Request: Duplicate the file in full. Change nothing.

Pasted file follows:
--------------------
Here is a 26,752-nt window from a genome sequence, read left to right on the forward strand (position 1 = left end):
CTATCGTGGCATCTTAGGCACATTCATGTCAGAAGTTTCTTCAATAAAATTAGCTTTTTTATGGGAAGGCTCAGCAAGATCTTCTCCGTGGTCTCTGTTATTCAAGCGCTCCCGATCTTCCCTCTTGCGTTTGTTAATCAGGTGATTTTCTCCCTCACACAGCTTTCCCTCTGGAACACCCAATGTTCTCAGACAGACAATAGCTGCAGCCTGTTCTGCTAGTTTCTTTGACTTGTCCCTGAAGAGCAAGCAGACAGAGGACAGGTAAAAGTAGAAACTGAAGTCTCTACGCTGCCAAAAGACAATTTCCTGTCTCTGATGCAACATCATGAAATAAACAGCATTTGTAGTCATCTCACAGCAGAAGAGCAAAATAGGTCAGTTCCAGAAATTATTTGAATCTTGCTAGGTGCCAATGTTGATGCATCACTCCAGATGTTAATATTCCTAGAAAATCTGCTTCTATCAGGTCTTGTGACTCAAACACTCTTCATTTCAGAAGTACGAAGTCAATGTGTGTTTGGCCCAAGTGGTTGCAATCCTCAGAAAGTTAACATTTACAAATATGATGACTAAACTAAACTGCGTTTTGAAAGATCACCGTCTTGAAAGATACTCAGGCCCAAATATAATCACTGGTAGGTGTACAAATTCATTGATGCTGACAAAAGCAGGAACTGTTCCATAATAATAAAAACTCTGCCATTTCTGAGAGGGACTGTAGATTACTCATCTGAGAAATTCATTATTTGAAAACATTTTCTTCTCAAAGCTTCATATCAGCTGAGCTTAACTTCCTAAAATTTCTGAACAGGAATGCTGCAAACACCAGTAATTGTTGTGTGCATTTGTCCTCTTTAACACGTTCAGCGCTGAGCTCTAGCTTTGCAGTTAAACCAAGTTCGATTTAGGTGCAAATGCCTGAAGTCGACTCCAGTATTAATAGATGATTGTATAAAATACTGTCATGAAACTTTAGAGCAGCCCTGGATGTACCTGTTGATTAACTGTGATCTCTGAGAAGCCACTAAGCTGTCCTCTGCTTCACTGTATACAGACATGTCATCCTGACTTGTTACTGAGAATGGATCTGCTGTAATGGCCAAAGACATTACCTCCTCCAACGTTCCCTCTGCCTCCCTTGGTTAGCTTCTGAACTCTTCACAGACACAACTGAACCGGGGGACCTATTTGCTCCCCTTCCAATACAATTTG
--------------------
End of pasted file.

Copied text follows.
Here is a 26,752-nt window from a genome sequence, read left to right on the forward strand (position 1 = left end):
CTATCGTGGCATCTTAGGCACATTCATGTCAGAAGTTTCTTCAATAAAATTAGCTTTTTTATGGGAAGGCTCAGCAAGATCTTCTCCGTGGTCTCTGTTATTCAAGCGCTCCCGATCTTCCCTCTTGCGTTTGTTAATCAGGTGATTTTCTCCCTCACACAGCTTTCCCTCTGGAACACCCAATGTTCTCAGACAGACAATAGCTGCAGCCTGTTCTGCTAGTTTCTTTGACTTGTCCCTGAAGAGCAAGCAGACAGAGGACAGGTAAAAGTAGAAACTGAAGTCTCTACGCTGCCAAAAGACAATTTCCTGTCTCTGATGCAACATCATGAAATAAACAGCATTTGTAGTCATCTCACAGCAGAAGAGCAAAATAGGTCAGTTCCAGAAATTATTTGAATCTTGCTAGGTGCCAATGTTGATGCATCACTCCAGATGTTAATATTCCTAGAAAATCTGCTTCTATCAGGTCTTGTGACTCAAACACTCTTCATTTCAGAAGTACGAAGTCAATGTGTGTTTGGCCCAAGTGGTTGCAATCCTCAGAAAGTTAACATTTACAAATATGATGACTAAACTAAACTGCGTTTTGAAAGATCACCGTCTTGAAAGATACTCAGGCCCAAATATAATCACTGGTAGGTGTACAAATTCATTGATGCTGACAAAAGCAGGAACTGTTCCATAATAATAAAAACTCTGCCATTTCTGAGAGGGACTGTAGATTACTCATCTGAGAAATTCATTATTTGAAAACATTTTCTTCTCAAAGCTTCATATCAGCTGAGCTTAACTTCCTAAAATTTCTGAACAGGAATGCTGCAAACACCAGTAATTGTTGTGTGCATTTGTCCTCTTTAACACGTTCAGCGCTGAGCTCTAGCTTTGCAGTTAAACCAAGTTCGATTTAGGTGCAAATGCCTGAAGTCGACTCCAGTATTAATAGATGATTGTATAAAATACTGTCATGAAACTTTAGAGCAGCCCTGGATGTACCTGTTGATTAACTGTGATCTCTGAGAAGCCACTAAGCTGTCCTCTGCTTCACTGTATACAGACATGTCATCCTGACTTGTTACTGAGAATGGATCTGCTGTAATGGCCAAAGACATTACCTCCTCCAACGTTCCCTCTGCCTCCCTTGGTTAGCTTCTGAACTCTTCACAGACACAACTGAACCGGGGGACCTATTTGCTCCCCTTCCAATACAATTTG